Wednesday, May 17, 2006

Marathon Journey

Marathon journeyBy GILL VOWLES14may06ULTRA-MARATHON man Vlastik Skvaril only took up running at age 57 but already he has raised more than $35,000 by clocking up almost 3000 kilometres for charity.Next month Mr Skvaril, now 66, will take on his biggest challenge yet when he runs 5500km from the southern-most point of Tasmania to the northern-most point of Australia to raise money for Camp Quality.
He expects it will take him 100 days to cover the distance, the equivalent of 130 marathons, and in the process he'll wear out at least five pairs of shoes.
But Mr Skvaril says it will be worth it if he can raise $50,000 to help establish a children's cancer ward at the Royal Hobart Hospital.
"At the moment children are being sent to Melbourne for diagnosis and treatment," Mr Skvaril said.
"If we can get this ward children can be assessed in Hobart, so it's a very worthwhile project."
And if anyone can do it, it's Mr Skvaril.
Since 2001 he has clocked up more than 2800km for charity and along the way raised more than $35,000 for Camp Quality and the Make-A-Wish Foundation.
Not a bad effort from a retired cheesemaker who used to think running was stupid.
"I used to think running was a sport without purpose, a stupid thing to do, but once you get involved you realise it is pure enjoyment," he said.
"I never feel as free as I do when I'm running and I'm always sorry when I stop.
"You see lots of marathon runners crossing the finish line and being thrilled it is over. I never feel like that, I'm always sad that it's over.
"I don't run for fitness or to win, I run for fun."
Mr Skvaril, who now runs seven days a week and averages 30km a day, started running in 1996 at age 57.
"I was always a keen bushwalker and after I completed the Overland Track for the 10th time I started wondering if I could do it in a day," he said.
"I went back, ran the track in 17 hours and discovered I had developed a love for running."
Shortly after his Overland Track feat, Mr Skvaril saw a television documentary on the Spartathlon -- a 246km race from Athens to Spartica in Greece.
"I thought I would love to do it and in 2000, just after my 60th birthday, I completed the race," he said.
"I loved it so much I wanted to do another marathon, but I got to thinking it would be better to run a marathon for a purpose so I came up with the idea of a charity run."
In 2001, Mr Skvaril became the first man to run non-stop between Burnie and Hobart and raised $10,000 for the Make-A-Wish Foundation.
The following year, 2002, he ran the 538km from Port Arthur to Woolnorth, outside Smithton, in 4 1/2 days.
That run, which he was accompanied on by his now retired german shepherd Asta, netted $15,000 for the Make-A-Wish Foundation.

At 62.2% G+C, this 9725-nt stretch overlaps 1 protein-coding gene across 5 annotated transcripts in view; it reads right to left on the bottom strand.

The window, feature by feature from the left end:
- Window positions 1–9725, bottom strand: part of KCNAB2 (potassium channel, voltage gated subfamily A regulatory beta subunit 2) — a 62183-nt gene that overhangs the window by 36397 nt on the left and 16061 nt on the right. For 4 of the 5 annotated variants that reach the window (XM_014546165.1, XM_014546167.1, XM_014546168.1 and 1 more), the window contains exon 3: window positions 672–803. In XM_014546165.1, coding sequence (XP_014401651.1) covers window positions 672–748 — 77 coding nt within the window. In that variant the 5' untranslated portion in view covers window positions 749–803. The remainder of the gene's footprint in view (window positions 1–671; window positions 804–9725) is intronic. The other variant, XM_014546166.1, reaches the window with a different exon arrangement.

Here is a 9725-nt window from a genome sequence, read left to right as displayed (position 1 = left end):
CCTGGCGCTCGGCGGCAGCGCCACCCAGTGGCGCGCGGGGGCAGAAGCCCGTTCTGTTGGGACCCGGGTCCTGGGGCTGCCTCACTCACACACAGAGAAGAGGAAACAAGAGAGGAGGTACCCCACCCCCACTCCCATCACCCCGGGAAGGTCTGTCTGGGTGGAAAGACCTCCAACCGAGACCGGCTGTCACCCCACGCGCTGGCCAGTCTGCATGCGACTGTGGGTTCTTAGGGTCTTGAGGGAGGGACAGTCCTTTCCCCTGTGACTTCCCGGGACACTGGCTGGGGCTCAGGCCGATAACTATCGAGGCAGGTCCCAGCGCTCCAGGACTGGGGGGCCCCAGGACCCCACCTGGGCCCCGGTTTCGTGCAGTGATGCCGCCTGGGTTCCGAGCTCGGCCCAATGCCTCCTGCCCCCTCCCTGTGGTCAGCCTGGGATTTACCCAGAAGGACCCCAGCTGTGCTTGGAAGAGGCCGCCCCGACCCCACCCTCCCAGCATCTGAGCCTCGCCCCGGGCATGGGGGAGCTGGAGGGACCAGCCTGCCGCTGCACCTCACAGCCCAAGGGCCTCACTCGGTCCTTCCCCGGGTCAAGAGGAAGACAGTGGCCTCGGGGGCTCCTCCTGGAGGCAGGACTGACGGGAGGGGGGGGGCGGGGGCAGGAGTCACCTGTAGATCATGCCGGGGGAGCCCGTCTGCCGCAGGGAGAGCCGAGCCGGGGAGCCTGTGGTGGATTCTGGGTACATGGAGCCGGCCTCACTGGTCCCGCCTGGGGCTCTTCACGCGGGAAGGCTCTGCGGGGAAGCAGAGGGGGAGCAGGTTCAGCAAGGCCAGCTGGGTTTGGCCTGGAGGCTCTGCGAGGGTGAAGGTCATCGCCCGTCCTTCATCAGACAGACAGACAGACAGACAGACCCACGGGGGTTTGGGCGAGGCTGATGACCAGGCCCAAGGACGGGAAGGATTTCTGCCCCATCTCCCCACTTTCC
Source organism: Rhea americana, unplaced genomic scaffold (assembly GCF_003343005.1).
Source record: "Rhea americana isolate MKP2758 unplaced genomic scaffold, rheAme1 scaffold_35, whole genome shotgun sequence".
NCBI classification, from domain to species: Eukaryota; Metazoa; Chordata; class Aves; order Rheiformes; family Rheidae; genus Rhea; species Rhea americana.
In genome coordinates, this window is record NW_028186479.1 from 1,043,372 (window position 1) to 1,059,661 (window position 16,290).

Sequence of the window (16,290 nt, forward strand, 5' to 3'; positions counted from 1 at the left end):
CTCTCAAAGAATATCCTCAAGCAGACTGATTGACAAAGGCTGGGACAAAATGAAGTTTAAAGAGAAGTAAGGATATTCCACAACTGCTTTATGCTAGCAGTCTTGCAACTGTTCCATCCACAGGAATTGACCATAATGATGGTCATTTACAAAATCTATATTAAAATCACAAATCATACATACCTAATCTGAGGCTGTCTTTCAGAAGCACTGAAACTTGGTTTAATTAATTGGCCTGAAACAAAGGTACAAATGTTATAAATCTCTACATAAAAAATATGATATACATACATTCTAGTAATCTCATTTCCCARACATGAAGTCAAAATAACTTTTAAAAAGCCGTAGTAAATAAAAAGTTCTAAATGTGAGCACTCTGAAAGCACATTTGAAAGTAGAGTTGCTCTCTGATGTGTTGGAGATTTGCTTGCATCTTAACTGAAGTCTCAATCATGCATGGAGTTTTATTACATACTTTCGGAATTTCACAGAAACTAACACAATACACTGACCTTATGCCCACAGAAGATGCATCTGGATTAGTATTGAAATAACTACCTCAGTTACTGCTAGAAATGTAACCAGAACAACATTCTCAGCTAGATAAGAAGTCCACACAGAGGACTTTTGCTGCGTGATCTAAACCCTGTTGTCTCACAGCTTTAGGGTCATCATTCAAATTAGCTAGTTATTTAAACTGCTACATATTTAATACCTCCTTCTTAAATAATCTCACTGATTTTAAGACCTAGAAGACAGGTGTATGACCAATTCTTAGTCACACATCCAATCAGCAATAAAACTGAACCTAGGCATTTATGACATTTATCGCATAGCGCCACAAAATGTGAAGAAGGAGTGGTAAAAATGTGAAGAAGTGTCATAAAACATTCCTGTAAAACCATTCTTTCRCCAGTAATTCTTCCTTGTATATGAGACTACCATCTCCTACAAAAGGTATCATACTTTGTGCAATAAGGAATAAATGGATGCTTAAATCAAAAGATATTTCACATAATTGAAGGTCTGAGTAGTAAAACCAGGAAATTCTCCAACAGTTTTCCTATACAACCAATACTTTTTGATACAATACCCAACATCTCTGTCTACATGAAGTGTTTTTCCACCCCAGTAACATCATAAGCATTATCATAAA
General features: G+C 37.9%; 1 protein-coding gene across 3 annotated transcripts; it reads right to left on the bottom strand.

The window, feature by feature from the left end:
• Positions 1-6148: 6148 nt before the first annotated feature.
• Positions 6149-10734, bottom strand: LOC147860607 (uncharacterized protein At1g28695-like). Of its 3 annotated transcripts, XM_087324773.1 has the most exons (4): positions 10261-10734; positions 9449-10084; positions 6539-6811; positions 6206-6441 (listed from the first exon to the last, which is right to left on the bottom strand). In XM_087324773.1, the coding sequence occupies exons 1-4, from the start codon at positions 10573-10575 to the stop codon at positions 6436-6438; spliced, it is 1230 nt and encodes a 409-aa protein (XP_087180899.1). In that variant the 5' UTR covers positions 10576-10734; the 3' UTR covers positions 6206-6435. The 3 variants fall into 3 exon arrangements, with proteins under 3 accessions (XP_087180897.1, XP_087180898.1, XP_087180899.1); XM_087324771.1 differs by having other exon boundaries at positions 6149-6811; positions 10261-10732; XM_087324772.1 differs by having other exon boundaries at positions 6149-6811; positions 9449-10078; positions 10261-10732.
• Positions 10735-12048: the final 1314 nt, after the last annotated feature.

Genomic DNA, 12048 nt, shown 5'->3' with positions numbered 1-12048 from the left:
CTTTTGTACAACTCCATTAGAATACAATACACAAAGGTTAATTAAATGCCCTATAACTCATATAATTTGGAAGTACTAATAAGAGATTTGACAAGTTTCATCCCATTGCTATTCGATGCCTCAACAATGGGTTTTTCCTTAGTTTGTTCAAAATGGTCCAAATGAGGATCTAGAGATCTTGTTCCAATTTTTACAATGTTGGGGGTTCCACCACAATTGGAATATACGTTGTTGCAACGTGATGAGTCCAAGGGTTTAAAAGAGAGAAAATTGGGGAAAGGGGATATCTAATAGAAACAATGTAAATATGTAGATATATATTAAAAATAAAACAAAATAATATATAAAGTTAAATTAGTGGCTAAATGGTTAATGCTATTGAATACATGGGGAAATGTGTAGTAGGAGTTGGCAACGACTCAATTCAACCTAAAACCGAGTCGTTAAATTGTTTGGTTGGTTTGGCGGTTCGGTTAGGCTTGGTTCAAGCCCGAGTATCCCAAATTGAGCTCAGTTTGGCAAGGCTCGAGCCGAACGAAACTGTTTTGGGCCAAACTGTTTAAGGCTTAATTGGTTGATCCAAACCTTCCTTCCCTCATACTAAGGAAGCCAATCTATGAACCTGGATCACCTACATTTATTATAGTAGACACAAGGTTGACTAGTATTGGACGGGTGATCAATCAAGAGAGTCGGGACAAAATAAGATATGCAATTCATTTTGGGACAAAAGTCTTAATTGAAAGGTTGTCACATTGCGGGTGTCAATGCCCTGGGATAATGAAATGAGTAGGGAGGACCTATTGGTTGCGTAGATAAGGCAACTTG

In 2004, Mr Skvaril became the first man to run across Bass Strait when he installed a treadmill on the Spirit of Tasmania and spent the crossing to Melbourne running.
He did it again last year as part of a charity run from Devonport to Sydney.
Now he is aiming to become the first person to run from south to north in Australia.
He will begin the marathon at South East Cape, the southern-most point of Tasmania, on May 24 and is aiming to arrive at the top of Cape York, the northernmost point of Australia, 100 days later.
The marathon will take him through Melbourne, Sydney, Brisbane, Mackay, Townsville and Cairns.
If all goes to plan Mr Skvaril will celebrate his 67th birthday by finishing the marathon in Cape York. Mr Skvaril's wife, Jo, says she already knows he won't be retiring after this epic adventure.
"The problem is that while he's running he's all the time thinking and coming up with new ideas to raise money by running," Mrs Skvaril said.
"By the time he's finished this marathon he'll have dreamt up the next one."
Mr Skvaril said he'd like to do an even bigger run next time.
"You have to come up with different ideas each time to capture the community's interest. I'm not sure how I'll do that next time but while I was running yesterday I was thinking that no one had done the trip from Burnie to Hobart on a scooter.
"We'll see what happens, but I do know that I want to keep running and fundraising for a long time yet.
"I know people in their 80s who are still running and I hope I can too.
"I've been finding that the more I run the less I feel the effects of old age, so I'm going to keep going as long as I can."

1 comment:

arbit said...

Nice post. Its an inspiration that you take up running at that old an age and do a lot of good stuff.